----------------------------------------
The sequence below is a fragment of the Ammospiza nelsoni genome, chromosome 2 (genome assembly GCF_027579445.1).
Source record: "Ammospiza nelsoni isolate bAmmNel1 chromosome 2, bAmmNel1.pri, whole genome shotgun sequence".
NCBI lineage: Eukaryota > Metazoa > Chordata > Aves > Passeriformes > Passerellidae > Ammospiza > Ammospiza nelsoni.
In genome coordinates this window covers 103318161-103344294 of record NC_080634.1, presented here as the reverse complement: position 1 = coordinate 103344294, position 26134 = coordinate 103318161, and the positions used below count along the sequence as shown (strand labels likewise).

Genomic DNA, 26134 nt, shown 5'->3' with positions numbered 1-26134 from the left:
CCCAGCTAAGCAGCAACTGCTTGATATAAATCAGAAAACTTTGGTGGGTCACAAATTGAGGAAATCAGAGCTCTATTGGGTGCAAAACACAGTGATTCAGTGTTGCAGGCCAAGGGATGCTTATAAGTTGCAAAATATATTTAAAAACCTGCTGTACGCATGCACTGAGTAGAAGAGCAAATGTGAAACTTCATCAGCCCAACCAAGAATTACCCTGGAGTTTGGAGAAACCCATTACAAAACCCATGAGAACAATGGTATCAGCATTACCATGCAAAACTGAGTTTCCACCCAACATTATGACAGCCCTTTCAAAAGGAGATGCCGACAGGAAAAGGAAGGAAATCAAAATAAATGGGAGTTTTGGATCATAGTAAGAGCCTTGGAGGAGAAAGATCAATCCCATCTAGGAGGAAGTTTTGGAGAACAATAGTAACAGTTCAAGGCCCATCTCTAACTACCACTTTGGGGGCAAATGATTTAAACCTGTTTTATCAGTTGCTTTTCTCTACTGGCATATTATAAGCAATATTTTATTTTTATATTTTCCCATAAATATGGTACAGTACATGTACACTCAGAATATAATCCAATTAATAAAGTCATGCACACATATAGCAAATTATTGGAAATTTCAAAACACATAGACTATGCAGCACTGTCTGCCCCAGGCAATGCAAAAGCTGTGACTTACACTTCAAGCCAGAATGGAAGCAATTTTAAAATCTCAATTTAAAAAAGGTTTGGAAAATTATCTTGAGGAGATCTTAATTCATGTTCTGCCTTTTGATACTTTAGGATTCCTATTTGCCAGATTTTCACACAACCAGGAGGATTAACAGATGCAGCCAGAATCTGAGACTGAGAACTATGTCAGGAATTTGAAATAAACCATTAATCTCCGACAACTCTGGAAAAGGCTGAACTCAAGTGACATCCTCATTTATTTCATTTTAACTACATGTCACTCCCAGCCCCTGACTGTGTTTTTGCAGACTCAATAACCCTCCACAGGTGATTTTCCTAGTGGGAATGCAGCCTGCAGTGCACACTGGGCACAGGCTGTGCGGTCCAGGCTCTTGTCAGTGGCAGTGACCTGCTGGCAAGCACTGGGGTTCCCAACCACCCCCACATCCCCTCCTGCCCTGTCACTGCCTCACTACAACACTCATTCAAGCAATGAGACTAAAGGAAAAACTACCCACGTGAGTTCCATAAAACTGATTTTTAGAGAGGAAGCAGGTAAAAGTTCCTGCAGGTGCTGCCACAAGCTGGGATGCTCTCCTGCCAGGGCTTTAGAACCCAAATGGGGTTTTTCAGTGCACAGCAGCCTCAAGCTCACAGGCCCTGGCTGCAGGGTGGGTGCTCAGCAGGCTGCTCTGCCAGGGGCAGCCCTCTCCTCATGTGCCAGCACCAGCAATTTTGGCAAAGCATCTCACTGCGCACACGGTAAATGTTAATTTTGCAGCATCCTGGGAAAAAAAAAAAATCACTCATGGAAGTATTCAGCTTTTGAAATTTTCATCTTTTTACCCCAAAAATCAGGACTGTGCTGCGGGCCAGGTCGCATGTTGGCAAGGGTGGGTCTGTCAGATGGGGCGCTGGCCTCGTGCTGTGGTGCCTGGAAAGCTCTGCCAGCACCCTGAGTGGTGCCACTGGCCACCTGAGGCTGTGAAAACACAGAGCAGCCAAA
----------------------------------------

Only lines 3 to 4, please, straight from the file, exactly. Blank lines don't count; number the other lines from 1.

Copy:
NCBI lineage: Eukaryota > Metazoa > Chordata > Aves > Passeriformes > Passerellidae > Ammospiza > Ammospiza nelsoni.
In genome coordinates this window covers 103318161-103344294 of record NC_080634.1, presented here as the reverse complement: position 1 = coordinate 103344294, position 26134 = coordinate 103318161, and the positions used below count along the sequence as shown (strand labels likewise).